Researchers discover new species of the now-extinct marsupial lion family in Australia

Researchers Discover New Species Of Now-Extinct Marsupial Lion Family-1

Researchers have recently discovered a new member of the now-extinct Thylacoleonidae marsupial lion family. Living during the Pleistocene epoch in Australia, the species is a close relative of and slightly smaller than Thylacoleo carnifex. Weighing only around 600 gm, the carnivorous creature was identified through fossil specimens by a team of paleontologists from the University of New South Wales.

Referred to as a “micro-lion” because of its unusually small size, the ancient animal is of special interest to researchers, especially since its successful cohabitation with its larger relatives likely points to certain unique features and abilities. Despite its name, these creatures are not lions in any shape or form. Belonging to the Diprotodontia order, marsupial lions possessed powerful retractable claws that in turn enabled them to swiftly climb trees to capture their prey.

To this day, they remain the largest carnivorous mammals to have ever inhabited Australia, in addition to being one of the largest meat-eating marsupials in the entire world. The newly-discovered creature is called Microleo attenboroughi, after Sir David Attenborough, the famous 90-year-old naturalist who rallied for the protection of the Riversleigh World Heritage Area. Located in the northwestern part of Queensland, the region housed the fossilized remains of the new marsupial lion species. Speaking about the incredible find, Anne Gillespie, the study’s lead author, said:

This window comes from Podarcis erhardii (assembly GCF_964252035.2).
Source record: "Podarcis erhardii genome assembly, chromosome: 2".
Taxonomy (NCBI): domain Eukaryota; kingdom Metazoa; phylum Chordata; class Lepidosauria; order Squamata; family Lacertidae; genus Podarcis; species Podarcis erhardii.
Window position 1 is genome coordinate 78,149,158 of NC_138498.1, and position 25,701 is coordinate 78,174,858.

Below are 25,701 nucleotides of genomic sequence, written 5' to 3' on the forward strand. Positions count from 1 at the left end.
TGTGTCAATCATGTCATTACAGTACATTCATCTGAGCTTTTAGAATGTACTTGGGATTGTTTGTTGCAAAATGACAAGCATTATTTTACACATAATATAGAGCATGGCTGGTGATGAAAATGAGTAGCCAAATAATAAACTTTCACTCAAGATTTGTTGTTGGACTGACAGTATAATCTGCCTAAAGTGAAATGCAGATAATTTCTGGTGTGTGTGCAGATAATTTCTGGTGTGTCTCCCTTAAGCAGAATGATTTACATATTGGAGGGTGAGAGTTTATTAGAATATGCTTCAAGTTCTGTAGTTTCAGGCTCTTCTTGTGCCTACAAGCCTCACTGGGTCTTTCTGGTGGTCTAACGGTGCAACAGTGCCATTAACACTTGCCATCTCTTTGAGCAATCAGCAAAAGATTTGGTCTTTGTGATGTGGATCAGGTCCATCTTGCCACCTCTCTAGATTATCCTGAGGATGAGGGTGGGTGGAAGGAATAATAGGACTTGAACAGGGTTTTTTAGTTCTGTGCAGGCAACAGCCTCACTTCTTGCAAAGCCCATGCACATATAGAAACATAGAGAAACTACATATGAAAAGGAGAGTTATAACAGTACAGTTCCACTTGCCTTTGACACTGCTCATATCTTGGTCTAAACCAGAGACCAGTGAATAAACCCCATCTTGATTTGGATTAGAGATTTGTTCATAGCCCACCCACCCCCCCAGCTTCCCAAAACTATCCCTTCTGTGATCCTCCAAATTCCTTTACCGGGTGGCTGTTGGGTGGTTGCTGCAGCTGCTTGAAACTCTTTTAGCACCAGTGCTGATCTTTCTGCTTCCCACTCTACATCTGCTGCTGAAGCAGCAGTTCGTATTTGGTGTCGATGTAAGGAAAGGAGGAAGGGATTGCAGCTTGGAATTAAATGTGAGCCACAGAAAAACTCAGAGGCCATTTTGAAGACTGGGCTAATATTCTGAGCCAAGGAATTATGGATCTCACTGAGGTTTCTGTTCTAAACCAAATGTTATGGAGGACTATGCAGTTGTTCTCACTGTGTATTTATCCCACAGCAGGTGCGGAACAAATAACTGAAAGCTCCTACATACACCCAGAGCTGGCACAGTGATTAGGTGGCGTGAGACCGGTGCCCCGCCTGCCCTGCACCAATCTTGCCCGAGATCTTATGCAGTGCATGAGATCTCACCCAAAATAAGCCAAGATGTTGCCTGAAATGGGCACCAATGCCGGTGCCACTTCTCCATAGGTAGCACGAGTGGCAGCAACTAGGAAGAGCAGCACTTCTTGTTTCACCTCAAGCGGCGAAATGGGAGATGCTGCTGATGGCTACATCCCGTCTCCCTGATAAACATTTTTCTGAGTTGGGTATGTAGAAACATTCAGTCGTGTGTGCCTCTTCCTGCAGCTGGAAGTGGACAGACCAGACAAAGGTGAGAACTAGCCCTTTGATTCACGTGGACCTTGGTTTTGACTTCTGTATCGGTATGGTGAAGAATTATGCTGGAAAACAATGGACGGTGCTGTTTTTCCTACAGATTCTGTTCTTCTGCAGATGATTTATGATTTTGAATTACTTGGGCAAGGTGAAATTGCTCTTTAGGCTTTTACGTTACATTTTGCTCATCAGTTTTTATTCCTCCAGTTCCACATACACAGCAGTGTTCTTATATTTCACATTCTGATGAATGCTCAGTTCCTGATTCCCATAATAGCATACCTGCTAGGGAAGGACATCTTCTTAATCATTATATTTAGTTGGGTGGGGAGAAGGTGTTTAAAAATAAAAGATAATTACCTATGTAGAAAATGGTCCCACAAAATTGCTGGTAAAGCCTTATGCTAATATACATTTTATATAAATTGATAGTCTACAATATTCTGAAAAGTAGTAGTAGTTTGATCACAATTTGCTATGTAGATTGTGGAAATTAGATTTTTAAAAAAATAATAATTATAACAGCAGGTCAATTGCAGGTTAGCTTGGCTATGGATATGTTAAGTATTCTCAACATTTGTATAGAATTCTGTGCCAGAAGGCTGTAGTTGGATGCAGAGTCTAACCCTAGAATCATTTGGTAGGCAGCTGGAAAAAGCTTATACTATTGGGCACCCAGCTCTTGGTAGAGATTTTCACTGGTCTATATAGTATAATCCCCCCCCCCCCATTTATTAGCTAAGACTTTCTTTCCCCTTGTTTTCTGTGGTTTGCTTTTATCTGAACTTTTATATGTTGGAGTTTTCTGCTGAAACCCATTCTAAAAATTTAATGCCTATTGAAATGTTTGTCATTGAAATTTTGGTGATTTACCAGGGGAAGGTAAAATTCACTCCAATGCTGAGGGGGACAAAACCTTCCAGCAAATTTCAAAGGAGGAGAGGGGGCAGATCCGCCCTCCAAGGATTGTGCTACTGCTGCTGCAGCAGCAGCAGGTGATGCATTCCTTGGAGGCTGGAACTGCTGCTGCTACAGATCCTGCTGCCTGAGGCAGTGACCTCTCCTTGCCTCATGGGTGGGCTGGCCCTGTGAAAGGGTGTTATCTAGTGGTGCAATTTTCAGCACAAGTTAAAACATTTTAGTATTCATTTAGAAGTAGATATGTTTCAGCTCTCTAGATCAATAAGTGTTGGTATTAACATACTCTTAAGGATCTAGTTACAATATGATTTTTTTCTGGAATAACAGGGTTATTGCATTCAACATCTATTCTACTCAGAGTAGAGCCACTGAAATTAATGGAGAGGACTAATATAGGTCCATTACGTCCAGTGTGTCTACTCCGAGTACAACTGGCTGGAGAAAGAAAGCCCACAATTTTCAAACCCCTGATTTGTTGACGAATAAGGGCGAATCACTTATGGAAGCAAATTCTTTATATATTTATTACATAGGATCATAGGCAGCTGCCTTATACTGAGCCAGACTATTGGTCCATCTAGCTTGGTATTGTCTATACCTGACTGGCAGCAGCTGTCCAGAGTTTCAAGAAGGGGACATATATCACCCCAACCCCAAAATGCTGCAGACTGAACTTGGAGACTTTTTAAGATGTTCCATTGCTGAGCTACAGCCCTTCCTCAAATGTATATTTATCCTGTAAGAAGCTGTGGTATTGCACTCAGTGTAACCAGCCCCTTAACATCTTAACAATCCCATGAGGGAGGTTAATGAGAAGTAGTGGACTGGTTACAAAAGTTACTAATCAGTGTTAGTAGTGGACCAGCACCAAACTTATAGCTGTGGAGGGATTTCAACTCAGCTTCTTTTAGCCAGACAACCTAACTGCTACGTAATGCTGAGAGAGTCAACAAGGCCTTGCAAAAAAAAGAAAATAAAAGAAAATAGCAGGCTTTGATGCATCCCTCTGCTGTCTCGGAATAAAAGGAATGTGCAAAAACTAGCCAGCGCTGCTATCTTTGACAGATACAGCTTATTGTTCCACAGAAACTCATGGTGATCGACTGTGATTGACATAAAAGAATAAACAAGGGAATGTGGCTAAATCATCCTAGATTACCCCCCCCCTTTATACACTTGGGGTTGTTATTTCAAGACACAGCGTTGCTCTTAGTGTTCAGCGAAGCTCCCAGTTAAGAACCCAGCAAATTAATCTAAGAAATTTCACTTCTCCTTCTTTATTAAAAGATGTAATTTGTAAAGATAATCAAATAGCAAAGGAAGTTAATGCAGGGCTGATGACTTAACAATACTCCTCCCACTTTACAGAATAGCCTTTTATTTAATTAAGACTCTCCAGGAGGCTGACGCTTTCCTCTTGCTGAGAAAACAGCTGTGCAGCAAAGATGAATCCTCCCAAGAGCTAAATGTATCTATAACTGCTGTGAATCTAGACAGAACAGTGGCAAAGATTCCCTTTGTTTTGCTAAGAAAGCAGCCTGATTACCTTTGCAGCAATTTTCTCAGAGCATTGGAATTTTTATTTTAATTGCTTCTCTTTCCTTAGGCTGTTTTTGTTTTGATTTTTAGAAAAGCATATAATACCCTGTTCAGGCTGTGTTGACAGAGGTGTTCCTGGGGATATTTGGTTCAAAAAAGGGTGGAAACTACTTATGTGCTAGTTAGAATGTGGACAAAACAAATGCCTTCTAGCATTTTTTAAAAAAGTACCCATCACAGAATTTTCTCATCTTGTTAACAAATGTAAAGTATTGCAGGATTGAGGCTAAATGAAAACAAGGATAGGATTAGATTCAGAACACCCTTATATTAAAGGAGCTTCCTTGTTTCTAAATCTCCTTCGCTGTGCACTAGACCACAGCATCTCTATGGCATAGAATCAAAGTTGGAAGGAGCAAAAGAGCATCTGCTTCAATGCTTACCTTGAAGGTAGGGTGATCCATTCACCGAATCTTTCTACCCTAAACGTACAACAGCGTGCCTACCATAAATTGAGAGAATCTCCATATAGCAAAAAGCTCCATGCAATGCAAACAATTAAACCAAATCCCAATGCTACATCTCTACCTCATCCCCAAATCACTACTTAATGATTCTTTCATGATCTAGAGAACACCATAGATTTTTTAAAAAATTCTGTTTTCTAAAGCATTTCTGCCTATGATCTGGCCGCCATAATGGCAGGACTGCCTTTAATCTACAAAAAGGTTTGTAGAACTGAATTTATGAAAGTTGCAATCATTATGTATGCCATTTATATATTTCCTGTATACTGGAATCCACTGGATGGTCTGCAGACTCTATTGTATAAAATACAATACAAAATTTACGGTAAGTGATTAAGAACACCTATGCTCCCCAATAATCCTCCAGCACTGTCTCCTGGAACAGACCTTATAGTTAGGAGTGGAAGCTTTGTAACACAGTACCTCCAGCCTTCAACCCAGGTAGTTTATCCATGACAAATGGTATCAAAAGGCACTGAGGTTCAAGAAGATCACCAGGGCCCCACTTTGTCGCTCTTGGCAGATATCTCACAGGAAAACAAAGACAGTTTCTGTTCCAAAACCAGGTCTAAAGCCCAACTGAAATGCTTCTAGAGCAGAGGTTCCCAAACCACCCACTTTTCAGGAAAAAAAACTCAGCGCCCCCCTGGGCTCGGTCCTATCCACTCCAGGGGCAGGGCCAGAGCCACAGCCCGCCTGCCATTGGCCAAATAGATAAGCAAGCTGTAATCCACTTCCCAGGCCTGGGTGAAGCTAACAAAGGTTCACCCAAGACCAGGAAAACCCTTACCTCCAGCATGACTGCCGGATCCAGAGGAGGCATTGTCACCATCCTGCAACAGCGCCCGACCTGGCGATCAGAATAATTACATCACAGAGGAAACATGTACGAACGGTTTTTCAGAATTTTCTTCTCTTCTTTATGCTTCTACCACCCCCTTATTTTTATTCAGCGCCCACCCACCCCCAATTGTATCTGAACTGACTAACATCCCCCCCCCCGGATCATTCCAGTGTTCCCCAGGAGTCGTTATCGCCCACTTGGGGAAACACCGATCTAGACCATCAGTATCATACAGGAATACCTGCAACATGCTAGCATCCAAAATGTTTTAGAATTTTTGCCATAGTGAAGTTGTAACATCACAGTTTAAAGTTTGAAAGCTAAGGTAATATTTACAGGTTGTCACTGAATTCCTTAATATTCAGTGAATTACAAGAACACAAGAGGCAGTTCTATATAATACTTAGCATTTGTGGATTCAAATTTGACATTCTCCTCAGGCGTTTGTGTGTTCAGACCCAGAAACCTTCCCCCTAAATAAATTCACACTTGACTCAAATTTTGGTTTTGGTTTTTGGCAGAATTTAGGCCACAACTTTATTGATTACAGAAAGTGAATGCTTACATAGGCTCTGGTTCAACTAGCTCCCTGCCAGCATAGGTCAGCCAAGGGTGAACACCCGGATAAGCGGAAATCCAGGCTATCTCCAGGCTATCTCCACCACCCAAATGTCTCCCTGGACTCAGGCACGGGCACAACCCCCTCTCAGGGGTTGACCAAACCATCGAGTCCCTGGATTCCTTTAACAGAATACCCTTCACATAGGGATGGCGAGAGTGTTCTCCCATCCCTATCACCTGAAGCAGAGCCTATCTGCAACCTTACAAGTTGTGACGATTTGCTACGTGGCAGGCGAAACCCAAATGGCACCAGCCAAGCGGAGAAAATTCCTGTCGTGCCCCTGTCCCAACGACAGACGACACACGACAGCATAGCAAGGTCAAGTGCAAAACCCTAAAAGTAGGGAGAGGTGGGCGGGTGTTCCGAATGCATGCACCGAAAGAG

Microleo attenboroughi would have been more like the cute, but still feisty kitten of the family. It was not lion-size or even bob-cat-size. Weighing only about 600 grams, it was more like a ringtail possum in size.

Researchers Discover New Species Of Now-Extinct Marsupial Lion Family-1

The fossils, the team believes, are nearly 19 million years old, dating back to the Miocene epoch. At the time, the animal probably lived among trees in rainforests, hunting still smaller creatures for food. As pointed out by the researchers, the fossil remains contained sections of the lion’s teeth as well as skull, which in turn helped them identify it as a member of the Thylacoleonidae family.

The fossils were discovered during excavation works at Neville’s Garden Site, as part of an expedition that led to the unearthing of several thousand prehistoric bone and teeth fragments belonging to a variety of organisms, including lizards, bats and even turtles. During its lifetime, the M. attenboroughi coexisted in the northern rainforests with two other larger marsupial lion species.

For its survival, this ancient mammal preyed on smaller vertebrates. Given its tiny size, however, it is highly likely that the creature had to at times compete with its larger relatives for food. At present, the team is trying to uncover more fossil samples that could help enhance our understanding of the animal’s physical features as well as way of life. Mike Archer, one of the paper’s co-author, added:

Tantalizing questions about the rest of its skull and skeleton which could further clarify aspects of its lifestyle – such as whether it had an enlarged ‘killing’ thumb claw like its Pleistocene relative – must await discovery of more complete specimens.

The research was recently published in the Palaeontologia Electronica journal.

Source: University of New South Wales

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